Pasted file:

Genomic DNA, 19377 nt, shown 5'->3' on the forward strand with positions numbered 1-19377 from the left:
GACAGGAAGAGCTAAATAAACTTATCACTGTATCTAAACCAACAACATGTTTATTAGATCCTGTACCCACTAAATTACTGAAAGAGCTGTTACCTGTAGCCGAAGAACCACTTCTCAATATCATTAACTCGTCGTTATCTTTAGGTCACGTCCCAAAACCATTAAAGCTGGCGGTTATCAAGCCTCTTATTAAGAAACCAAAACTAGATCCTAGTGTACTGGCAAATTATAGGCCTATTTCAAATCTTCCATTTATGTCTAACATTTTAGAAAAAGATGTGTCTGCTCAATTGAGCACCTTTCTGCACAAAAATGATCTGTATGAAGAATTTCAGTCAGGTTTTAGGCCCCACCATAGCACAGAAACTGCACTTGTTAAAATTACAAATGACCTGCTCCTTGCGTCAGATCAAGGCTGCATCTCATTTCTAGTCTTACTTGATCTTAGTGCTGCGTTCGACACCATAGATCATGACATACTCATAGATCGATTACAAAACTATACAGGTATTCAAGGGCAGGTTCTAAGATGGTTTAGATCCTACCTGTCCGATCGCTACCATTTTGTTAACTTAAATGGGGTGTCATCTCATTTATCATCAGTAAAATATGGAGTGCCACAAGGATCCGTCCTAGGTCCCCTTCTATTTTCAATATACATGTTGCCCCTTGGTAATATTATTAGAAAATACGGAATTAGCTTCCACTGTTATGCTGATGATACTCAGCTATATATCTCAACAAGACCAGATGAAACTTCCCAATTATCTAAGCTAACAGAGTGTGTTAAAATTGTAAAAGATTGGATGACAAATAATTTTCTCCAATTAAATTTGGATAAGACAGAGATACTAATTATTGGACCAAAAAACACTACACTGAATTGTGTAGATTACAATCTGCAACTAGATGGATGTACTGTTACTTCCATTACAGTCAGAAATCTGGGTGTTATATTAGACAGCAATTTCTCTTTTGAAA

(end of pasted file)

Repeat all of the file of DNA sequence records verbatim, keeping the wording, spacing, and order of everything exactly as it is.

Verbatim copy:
Genomic DNA, 19377 nt, shown 5'->3' on the forward strand with positions numbered 1-19377 from the left:
GACAGGAAGAGCTAAATAAACTTATCACTGTATCTAAACCAACAACATGTTTATTAGATCCTGTACCCACTAAATTACTGAAAGAGCTGTTACCTGTAGCCGAAGAACCACTTCTCAATATCATTAACTCGTCGTTATCTTTAGGTCACGTCCCAAAACCATTAAAGCTGGCGGTTATCAAGCCTCTTATTAAGAAACCAAAACTAGATCCTAGTGTACTGGCAAATTATAGGCCTATTTCAAATCTTCCATTTATGTCTAACATTTTAGAAAAAGATGTGTCTGCTCAATTGAGCACCTTTCTGCACAAAAATGATCTGTATGAAGAATTTCAGTCAGGTTTTAGGCCCCACCATAGCACAGAAACTGCACTTGTTAAAATTACAAATGACCTGCTCCTTGCGTCAGATCAAGGCTGCATCTCATTTCTAGTCTTACTTGATCTTAGTGCTGCGTTCGACACCATAGATCATGACATACTCATAGATCGATTACAAAACTATACAGGTATTCAAGGGCAGGTTCTAAGATGGTTTAGATCCTACCTGTCCGATCGCTACCATTTTGTTAACTTAAATGGGGTGTCATCTCATTTATCATCAGTAAAATATGGAGTGCCACAAGGATCCGTCCTAGGTCCCCTTCTATTTTCAATATACATGTTGCCCCTTGGTAATATTATTAGAAAATACGGAATTAGCTTCCACTGTTATGCTGATGATACTCAGCTATATATCTCAACAAGACCAGATGAAACTTCCCAATTATCTAAGCTAACAGAGTGTGTTAAAATTGTAAAAGATTGGATGACAAATAATTTTCTCCAATTAAATTTGGATAAGACAGAGATACTAATTATTGGACCAAAAAACACTACACTGAATTGTGTAGATTACAATCTGCAACTAGATGGATGTACTGTTACTTCCATTACAGTCAGAAATCTGGGTGTTATATTAGACAGCAATTTCTCTTTTGAAA